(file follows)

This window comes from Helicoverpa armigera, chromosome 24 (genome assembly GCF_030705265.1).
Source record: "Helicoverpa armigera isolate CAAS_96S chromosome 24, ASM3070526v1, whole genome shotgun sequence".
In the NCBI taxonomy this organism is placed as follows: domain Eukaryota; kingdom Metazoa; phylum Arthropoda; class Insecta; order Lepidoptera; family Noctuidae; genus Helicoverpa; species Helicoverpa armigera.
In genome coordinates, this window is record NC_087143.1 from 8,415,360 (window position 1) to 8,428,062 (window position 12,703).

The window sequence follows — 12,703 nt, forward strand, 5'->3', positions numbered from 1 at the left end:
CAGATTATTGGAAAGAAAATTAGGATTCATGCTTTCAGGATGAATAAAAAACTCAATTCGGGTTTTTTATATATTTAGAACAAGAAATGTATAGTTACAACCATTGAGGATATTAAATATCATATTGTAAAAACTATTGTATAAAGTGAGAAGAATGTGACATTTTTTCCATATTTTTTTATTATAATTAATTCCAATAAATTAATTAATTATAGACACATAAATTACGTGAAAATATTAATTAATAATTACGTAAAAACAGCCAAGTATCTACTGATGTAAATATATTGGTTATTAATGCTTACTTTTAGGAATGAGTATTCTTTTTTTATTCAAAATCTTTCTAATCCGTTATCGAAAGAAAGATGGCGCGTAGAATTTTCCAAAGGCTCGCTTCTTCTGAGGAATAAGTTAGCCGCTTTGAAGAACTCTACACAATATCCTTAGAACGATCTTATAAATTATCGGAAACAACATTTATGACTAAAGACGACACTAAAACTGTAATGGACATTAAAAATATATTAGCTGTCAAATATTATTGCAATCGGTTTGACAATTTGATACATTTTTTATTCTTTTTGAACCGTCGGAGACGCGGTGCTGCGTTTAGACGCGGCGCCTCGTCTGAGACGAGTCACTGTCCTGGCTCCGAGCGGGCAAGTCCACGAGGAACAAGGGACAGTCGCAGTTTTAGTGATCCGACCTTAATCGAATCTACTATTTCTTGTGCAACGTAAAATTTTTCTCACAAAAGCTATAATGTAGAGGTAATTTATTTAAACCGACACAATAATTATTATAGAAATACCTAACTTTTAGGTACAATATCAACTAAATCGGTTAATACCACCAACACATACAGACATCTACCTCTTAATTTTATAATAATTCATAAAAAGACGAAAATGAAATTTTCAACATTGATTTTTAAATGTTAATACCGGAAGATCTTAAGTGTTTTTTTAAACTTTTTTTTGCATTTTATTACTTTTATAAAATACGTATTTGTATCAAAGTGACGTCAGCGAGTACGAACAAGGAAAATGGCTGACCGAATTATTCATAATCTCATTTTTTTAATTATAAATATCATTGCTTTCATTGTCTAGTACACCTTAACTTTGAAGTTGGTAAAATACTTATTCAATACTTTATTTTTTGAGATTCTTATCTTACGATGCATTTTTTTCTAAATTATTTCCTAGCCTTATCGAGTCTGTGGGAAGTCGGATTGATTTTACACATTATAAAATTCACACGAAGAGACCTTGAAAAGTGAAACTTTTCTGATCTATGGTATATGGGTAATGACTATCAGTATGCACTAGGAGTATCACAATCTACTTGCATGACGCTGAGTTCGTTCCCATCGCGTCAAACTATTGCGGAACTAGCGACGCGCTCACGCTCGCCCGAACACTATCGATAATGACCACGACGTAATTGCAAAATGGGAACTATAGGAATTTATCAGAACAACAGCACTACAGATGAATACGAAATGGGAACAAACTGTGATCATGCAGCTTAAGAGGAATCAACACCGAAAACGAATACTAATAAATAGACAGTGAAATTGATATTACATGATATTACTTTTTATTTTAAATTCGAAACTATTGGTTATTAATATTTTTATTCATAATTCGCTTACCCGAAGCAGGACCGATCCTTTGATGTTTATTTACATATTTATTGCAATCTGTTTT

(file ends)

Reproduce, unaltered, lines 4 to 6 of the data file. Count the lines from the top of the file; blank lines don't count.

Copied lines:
In genome coordinates, this window is record NC_087143.1 from 8,415,360 (window position 1) to 8,428,062 (window position 12,703).

The window sequence follows — 12,703 nt, forward strand, 5'->3', positions numbered from 1 at the left end:
CAGATTATTGGAAAGAAAATTAGGATTCATGCTTTCAGGATGAATAAAAAACTCAATTCGGGTTTTTTATATATTTAGAACAAGAAATGTATAGTTACAACCATTGAGGATATTAAATATCATATTGTAAAAACTATTGTATAAAGTGAGAAGAATGTGACATTTTTTCCATATTTTTTTATTATAATTAATTCCAATAAATTAATTAATTATAGACACATAAATTACGTGAAAATATTAATTAATAATTACGTAAAAACAGCCAAGTATCTACTGATGTAAATATATTGGTTATTAATGCTTACTTTTAGGAATGAGTATTCTTTTTTTATTCAAAATCTTTCTAATCCGTTATCGAAAGAAAGATGGCGCGTAGAATTTTCCAAAGGCTCGCTTCTTCTGAGGAATAAGTTAGCCGCTTTGAAGAACTCTACACAATATCCTTAGAACGATCTTATAAATTATCGGAAACAACATTTATGACTAAAGACGACACTAAAACTGTAATGGACATTAAAAATATATTAGCTGTCAAATATTATTGCAATCGGTTTGACAATTTGATACATTTTTTATTCTTTTTGAACCGTCGGAGACGCGGTGCTGCGTTTAGACGCGGCGCCTCGTCTGAGACGAGTCACTGTCCTGGCTCCGAGCGGGCAAGTCCACGAGGAACAAGGGACAGTCGCAGTTTTAGTGATCCGACCTTAATCGAATCTACTATTTCTTGTGCAACGTAAAATTTTTCTCACAAAAGCTATAATGTAGAGGTAATTTATTTAAACCGACACAATAATTATTATAGAAATACCTAACTTTTAGGTACAATATCAACTAAATCGGTTAATACCACCAACACATACAGACATCTACCTCTTAATTTTATAATAATTCATAAAAAGACGAAAATGAAATTTTCAACATTGATTTTTAAATGTTAATACCGGAAGATCTTAAGTGTTTTTTTAAACTTTTTTTTGCATTTTATTACTTTTATAAAATACGTATTTGTATCAAAGTGACGTCAGCGAGTACGAACAAGGAAAATGGCTGACCGAATTATTCATAATCTCATTTTTTTAATTATAAATATCATTGCTTTCATTGTCTAGTACACCTTAACTTTGAAGTTGGTAAAATACTTATTCAATACTTTATTTTTTGAGATTCTTATCTTACGATGCATTTTTTTCTAAATTATTTCCTAGCCTTATCGAGTCTGTGGGAAGTCGGATTGATTTTACACATTATAAAATTCACACGAAGAGACCTTGAAAAGTGAAACTTTTCTGATCTATGGTATATGGGTAATGACTATCAGTATGCACTAGGAGTATCACAATCTACTTGCATGACGCTGAGTTCGTTCCCATCGCGTCAAACTATTGCGGAACTAGCGACGCGCTCACGCTCGCCCGAACACTATCGATAATGACCACGACGTAATTGCAAAATGGGAACTATAGGAATTTATCAGAACAACAGCACTACAGATGAATACGAAATGGGAACAAACTGTGATCATGCAGCTTAAGAGGAATCAACACCGAAAACGAATACTAATAAATAGACAGTGAAATTGATATTACATGATATTACTTTTTATTTTAAATTCGAAACTATTGGTTATTAATATTTTTATTCATAATTCGCTTACCCGAAGCAGGACCGATCCTTTGATGTTTATTTACATATTTATTGCAATCTGTTTT